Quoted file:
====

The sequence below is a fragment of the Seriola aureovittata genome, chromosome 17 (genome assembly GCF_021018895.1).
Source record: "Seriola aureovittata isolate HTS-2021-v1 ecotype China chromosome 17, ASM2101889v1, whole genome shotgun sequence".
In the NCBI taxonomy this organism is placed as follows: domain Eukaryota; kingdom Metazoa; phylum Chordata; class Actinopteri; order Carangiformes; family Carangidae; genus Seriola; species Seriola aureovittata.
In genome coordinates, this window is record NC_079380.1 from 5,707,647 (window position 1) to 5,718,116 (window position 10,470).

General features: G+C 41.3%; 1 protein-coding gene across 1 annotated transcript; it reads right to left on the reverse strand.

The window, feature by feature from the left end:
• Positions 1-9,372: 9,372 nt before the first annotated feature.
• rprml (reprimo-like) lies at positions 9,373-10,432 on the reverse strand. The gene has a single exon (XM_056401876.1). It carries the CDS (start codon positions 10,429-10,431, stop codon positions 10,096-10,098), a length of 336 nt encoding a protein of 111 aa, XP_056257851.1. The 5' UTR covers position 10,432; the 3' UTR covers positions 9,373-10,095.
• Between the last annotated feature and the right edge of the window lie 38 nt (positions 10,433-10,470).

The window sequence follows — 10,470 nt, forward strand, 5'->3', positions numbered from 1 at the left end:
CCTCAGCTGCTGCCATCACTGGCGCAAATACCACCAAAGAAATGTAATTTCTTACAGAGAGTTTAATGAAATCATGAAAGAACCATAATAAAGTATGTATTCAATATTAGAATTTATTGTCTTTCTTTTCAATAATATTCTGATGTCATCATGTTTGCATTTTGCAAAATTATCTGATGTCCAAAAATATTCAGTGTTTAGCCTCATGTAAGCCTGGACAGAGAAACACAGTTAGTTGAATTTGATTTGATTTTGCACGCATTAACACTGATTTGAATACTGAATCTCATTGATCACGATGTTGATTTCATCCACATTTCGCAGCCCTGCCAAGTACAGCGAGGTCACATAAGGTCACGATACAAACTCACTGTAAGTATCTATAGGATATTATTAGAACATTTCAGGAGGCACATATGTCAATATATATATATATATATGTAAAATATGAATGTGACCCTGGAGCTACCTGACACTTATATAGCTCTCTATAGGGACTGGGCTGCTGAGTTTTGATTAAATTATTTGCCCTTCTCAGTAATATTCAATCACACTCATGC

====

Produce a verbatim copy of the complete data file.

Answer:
The sequence below is a fragment of the Seriola aureovittata genome, chromosome 17 (genome assembly GCF_021018895.1).
Source record: "Seriola aureovittata isolate HTS-2021-v1 ecotype China chromosome 17, ASM2101889v1, whole genome shotgun sequence".
In the NCBI taxonomy this organism is placed as follows: domain Eukaryota; kingdom Metazoa; phylum Chordata; class Actinopteri; order Carangiformes; family Carangidae; genus Seriola; species Seriola aureovittata.
In genome coordinates, this window is record NC_079380.1 from 5,707,647 (window position 1) to 5,718,116 (window position 10,470).

General features: G+C 41.3%; 1 protein-coding gene across 1 annotated transcript; it reads right to left on the reverse strand.

The window, feature by feature from the left end:
• Positions 1-9,372: 9,372 nt before the first annotated feature.
• rprml (reprimo-like) lies at positions 9,373-10,432 on the reverse strand. The gene has a single exon (XM_056401876.1). It carries the CDS (start codon positions 10,429-10,431, stop codon positions 10,096-10,098), a length of 336 nt encoding a protein of 111 aa, XP_056257851.1. The 5' UTR covers position 10,432; the 3' UTR covers positions 9,373-10,095.
• Between the last annotated feature and the right edge of the window lie 38 nt (positions 10,433-10,470).

The window sequence follows — 10,470 nt, forward strand, 5'->3', positions numbered from 1 at the left end:
CCTCAGCTGCTGCCATCACTGGCGCAAATACCACCAAAGAAATGTAATTTCTTACAGAGAGTTTAATGAAATCATGAAAGAACCATAATAAAGTATGTATTCAATATTAGAATTTATTGTCTTTCTTTTCAATAATATTCTGATGTCATCATGTTTGCATTTTGCAAAATTATCTGATGTCCAAAAATATTCAGTGTTTAGCCTCATGTAAGCCTGGACAGAGAAACACAGTTAGTTGAATTTGATTTGATTTTGCACGCATTAACACTGATTTGAATACTGAATCTCATTGATCACGATGTTGATTTCATCCACATTTCGCAGCCCTGCCAAGTACAGCGAGGTCACATAAGGTCACGATACAAACTCACTGTAAGTATCTATAGGATATTATTAGAACATTTCAGGAGGCACATATGTCAATATATATATATATATATGTAAAATATGAATGTGACCCTGGAGCTACCTGACACTTATATAGCTCTCTATAGGGACTGGGCTGCTGAGTTTTGATTAAATTATTTGCCCTTCTCAGTAATATTCAATCACACTCATGC